Researchers are saying that the universe did not need any divine help in creating itself, via the big bang when it popped into existence some 13.7 billion years ago. Scientists are saying, it's just the law of physics.
“The Big Bang could’ve occurred as a result of just the laws of physics being there,” said astrophysicist Alex Filippenko of the University of California, Berkeley. “With the laws of physics, you can get universes.”
Filippenko spoke on June 23 at the SETICon 2 conference, during a panel discussion called “Did the Big Bang Require a Divine Spark?” [Images: Peering Back to the Big Bang]
Describing it in a world of quantum mechanics that require action on a subatomic scale, random fluctuations - which can produce matter and energy out of nothingness hence leading to very big things according to researchers. And in this case, the Big Bang.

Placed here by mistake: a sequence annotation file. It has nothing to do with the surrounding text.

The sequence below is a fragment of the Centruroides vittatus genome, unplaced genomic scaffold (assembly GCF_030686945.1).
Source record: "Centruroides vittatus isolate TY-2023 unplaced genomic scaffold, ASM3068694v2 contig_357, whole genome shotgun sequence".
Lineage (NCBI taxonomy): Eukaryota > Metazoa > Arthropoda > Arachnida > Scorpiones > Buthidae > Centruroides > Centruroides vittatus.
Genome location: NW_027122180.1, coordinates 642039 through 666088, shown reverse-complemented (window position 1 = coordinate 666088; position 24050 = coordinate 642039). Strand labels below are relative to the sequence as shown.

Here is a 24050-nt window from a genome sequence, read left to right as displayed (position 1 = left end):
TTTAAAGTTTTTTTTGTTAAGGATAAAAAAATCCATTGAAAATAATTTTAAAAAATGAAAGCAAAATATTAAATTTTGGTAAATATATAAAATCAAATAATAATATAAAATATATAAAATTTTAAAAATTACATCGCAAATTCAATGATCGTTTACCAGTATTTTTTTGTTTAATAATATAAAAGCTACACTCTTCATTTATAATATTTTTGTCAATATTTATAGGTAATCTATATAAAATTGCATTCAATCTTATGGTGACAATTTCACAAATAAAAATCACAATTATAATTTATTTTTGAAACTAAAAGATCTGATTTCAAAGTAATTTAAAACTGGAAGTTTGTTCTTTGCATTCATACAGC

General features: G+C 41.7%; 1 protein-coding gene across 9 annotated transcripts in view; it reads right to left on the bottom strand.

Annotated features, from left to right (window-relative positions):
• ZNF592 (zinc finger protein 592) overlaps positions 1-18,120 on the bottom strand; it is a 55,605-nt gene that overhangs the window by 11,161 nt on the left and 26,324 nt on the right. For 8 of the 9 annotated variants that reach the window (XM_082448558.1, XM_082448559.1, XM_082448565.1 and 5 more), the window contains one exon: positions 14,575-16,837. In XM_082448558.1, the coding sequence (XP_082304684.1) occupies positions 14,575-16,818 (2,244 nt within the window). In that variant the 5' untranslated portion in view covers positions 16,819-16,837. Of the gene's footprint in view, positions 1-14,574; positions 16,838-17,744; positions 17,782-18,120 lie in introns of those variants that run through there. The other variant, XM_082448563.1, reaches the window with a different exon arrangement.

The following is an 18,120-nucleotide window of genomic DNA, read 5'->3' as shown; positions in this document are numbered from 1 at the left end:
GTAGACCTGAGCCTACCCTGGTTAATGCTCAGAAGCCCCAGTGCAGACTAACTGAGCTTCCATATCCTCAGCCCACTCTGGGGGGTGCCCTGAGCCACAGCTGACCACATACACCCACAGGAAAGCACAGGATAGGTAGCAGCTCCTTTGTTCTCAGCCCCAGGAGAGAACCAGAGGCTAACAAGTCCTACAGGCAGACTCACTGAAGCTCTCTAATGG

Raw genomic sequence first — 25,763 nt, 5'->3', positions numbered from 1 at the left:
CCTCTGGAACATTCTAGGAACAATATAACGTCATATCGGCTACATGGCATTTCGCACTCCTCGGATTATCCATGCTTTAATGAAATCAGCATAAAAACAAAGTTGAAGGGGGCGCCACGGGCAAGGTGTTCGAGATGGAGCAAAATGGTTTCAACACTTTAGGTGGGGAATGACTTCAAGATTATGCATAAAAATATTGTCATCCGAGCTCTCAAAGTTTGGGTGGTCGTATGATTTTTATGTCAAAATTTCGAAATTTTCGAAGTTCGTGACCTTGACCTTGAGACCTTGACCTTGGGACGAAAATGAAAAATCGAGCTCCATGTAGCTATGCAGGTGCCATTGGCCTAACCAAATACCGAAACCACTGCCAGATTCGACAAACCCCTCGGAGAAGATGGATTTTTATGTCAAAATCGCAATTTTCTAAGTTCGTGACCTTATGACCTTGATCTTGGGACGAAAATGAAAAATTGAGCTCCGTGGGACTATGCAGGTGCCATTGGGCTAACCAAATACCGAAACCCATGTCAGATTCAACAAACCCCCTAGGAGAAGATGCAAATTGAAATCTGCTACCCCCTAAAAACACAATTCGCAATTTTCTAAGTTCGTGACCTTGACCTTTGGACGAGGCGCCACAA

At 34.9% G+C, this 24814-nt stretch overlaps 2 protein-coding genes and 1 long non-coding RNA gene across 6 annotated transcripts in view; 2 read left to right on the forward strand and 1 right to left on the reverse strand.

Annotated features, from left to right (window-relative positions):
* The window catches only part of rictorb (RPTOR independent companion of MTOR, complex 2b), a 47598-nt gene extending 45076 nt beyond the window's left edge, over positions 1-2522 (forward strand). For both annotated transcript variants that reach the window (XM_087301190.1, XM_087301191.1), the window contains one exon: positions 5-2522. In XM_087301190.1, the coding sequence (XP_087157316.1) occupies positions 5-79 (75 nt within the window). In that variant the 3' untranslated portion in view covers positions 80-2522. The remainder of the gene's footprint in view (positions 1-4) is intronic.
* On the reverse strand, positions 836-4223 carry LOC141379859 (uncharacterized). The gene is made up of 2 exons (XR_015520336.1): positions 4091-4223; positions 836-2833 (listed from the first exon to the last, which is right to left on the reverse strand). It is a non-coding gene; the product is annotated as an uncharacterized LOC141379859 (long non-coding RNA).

“Quantum mechanical fluctuations can produce the cosmos,” said panelist Seth Shostak, a senior astronomer at the non-profit Search for Extraterrestrial Intelligence (SETI) Institute. “If you would just, in this room, just twist time and space the right way, you might create an entirely new universe. It’s not clear you could get into that universe, but you would create it.”
But while researchers are saying that it might not have needed any help from a divine entity, their statements are not attacks on the existence of God.
“I don’t think you can use science to either prove or disprove the existence of God,” Filippenko said.